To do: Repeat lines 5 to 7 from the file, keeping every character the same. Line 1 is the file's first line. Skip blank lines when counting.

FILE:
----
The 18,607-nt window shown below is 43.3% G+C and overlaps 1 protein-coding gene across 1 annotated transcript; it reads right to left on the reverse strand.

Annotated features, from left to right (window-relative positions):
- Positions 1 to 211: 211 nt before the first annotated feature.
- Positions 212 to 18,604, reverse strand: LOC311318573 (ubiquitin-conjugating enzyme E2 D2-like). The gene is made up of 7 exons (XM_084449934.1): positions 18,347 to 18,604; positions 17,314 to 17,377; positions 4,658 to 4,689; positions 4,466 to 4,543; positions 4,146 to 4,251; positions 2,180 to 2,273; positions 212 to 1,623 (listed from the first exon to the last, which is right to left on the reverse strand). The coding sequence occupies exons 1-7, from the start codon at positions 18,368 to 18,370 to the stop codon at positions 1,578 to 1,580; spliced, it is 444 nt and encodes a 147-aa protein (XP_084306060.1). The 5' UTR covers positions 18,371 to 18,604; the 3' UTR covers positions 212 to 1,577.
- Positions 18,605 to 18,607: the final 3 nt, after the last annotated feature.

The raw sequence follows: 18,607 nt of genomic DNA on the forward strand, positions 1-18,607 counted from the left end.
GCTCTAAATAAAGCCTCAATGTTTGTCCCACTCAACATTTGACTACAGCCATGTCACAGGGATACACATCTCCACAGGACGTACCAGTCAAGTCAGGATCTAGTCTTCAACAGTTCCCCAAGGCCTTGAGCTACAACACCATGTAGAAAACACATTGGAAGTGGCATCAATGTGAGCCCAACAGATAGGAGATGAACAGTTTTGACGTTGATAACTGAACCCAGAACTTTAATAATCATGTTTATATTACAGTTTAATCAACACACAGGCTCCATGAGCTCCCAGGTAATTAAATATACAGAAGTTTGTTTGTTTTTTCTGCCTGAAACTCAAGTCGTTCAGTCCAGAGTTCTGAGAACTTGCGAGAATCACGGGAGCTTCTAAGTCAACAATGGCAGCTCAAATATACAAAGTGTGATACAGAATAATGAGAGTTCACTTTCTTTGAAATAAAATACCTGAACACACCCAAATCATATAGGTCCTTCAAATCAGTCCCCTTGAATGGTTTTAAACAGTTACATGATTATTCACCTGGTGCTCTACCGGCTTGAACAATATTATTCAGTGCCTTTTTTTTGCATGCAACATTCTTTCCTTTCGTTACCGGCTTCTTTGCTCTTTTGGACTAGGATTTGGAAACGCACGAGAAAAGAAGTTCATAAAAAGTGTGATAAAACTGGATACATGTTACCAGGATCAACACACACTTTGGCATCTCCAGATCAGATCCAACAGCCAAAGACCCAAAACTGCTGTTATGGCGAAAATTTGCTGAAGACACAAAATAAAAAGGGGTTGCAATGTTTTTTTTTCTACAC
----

- Positions 18,605 to 18,607: the final 3 nt, after the last annotated feature.

The raw sequence follows: 18,607 nt of genomic DNA on the forward strand, positions 1-18,607 counted from the left end.
GCTCTAAATAAAGCCTCAATGTTTGTCCCACTCAACATTTGACTACAGCCATGTCACAGGGATACACATCTCCACAGGACGTACCAGTCAAGTCAGGATCTAGTCTTCAACAGTTCCCCAAGGCCTTGAGCTACAACACCATGTAGAAAACACATTGGAAGTGGCATCAATGTGAGCCCAACAGATAGGAGATGAACAGTTTTGACGTTGATAACTGAACCCAGAACTTTAATAATCATGTTTATATTACAGTTTAATCAACACACAGGCTCCATGAGCTCCCAGGTAATTAAATATACAGAAGTTTGTTTGTTTTTTCTGCCTGAAACTCAAGTCGTTCAGTCCAGAGTTCTGAGAACTTGCGAGAATCACGGGAGCTTCTAAGTCAACAATGGCAGCTCAAATATACAAAGTGTGATACAGAATAATGAGAGTTCACTTTCTTTGAAATAAAATACCTGAACACACCCAAATCATATAGGTCCTTCAAATCAGTCCCCTTGAATGGTTTTAAACAGTTACATGATTATTCACCTGGTGCTCTACCGGCTTGAACAATATTATTCAGTGCCTTTTTTTTGCATGCAACATTCTTTCCTTTCGTTACCGGCTTCTTTGCTCTTTTGGACTAGGATTTGGAAACGCACGAGAAAAGAAGTTCATAAAAAGTGTGATAAAACTGGATACATGTTACCAGGATCAACACACACTTTGGCATCTCCAGATCAGATCCAACAGCCAAAGACCCAAAACTGCTGTTATGGCGAAAATTTGCTGAAGACACAAAATAAAAAGGGGTTGCAATGTTTTTTTTTCTACAC